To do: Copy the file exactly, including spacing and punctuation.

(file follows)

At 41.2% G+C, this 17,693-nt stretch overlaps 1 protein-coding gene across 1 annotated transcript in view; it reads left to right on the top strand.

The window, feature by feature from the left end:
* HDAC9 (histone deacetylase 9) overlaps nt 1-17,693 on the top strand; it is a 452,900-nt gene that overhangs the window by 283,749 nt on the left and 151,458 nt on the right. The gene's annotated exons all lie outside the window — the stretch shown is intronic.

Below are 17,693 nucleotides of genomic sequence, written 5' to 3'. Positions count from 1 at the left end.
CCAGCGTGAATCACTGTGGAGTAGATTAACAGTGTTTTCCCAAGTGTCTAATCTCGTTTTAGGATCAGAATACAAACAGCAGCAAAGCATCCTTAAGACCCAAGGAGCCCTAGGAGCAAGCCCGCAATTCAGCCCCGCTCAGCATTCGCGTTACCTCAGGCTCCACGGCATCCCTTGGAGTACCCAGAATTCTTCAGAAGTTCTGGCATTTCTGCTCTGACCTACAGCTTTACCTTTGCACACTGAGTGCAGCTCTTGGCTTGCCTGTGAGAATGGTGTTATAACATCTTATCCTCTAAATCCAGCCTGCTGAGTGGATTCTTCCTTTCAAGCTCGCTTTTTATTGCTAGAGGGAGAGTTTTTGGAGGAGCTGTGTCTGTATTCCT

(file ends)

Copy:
At 41.2% G+C, this 17,693-nt stretch overlaps 1 protein-coding gene across 1 annotated transcript in view; it reads left to right on the top strand.

The window, feature by feature from the left end:
* HDAC9 (histone deacetylase 9) overlaps nt 1-17,693 on the top strand; it is a 452,900-nt gene that overhangs the window by 283,749 nt on the left and 151,458 nt on the right. The gene's annotated exons all lie outside the window — the stretch shown is intronic.

Below are 17,693 nucleotides of genomic sequence, written 5' to 3'. Positions count from 1 at the left end.
CCAGCGTGAATCACTGTGGAGTAGATTAACAGTGTTTTCCCAAGTGTCTAATCTCGTTTTAGGATCAGAATACAAACAGCAGCAAAGCATCCTTAAGACCCAAGGAGCCCTAGGAGCAAGCCCGCAATTCAGCCCCGCTCAGCATTCGCGTTACCTCAGGCTCCACGGCATCCCTTGGAGTACCCAGAATTCTTCAGAAGTTCTGGCATTTCTGCTCTGACCTACAGCTTTACCTTTGCACACTGAGTGCAGCTCTTGGCTTGCCTGTGAGAATGGTGTTATAACATCTTATCCTCTAAATCCAGCCTGCTGAGTGGATTCTTCCTTTCAAGCTCGCTTTTTATTGCTAGAGGGAGAGTTTTTGGAGGAGCTGTGTCTGTATTCCT